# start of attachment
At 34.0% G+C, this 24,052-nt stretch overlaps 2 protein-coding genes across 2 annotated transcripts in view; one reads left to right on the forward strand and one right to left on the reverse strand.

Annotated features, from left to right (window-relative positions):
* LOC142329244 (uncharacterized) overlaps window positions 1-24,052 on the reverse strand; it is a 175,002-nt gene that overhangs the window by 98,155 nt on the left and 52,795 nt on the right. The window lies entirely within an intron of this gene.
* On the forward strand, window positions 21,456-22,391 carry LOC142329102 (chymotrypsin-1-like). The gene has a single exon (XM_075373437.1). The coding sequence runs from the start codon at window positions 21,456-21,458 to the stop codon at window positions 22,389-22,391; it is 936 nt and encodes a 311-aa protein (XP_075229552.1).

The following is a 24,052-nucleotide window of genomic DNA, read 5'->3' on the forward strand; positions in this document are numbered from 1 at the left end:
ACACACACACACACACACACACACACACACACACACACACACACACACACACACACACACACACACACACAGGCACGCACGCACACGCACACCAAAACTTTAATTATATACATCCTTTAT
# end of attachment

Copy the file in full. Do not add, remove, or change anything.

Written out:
At 34.0% G+C, this 24,052-nt stretch overlaps 2 protein-coding genes across 2 annotated transcripts in view; one reads left to right on the forward strand and one right to left on the reverse strand.

Annotated features, from left to right (window-relative positions):
* LOC142329244 (uncharacterized) overlaps window positions 1-24,052 on the reverse strand; it is a 175,002-nt gene that overhangs the window by 98,155 nt on the left and 52,795 nt on the right. The window lies entirely within an intron of this gene.
* On the forward strand, window positions 21,456-22,391 carry LOC142329102 (chymotrypsin-1-like). The gene has a single exon (XM_075373437.1). The coding sequence runs from the start codon at window positions 21,456-21,458 to the stop codon at window positions 22,389-22,391; it is 936 nt and encodes a 311-aa protein (XP_075229552.1).

The following is a 24,052-nucleotide window of genomic DNA, read 5'->3' on the forward strand; positions in this document are numbered from 1 at the left end:
ACACACACACACACACACACACACACACACACACACACACACACACACACACACACACACACACACACACAGGCACGCACGCACACGCACACCAAAACTTTAATTATATACATCCTTTAT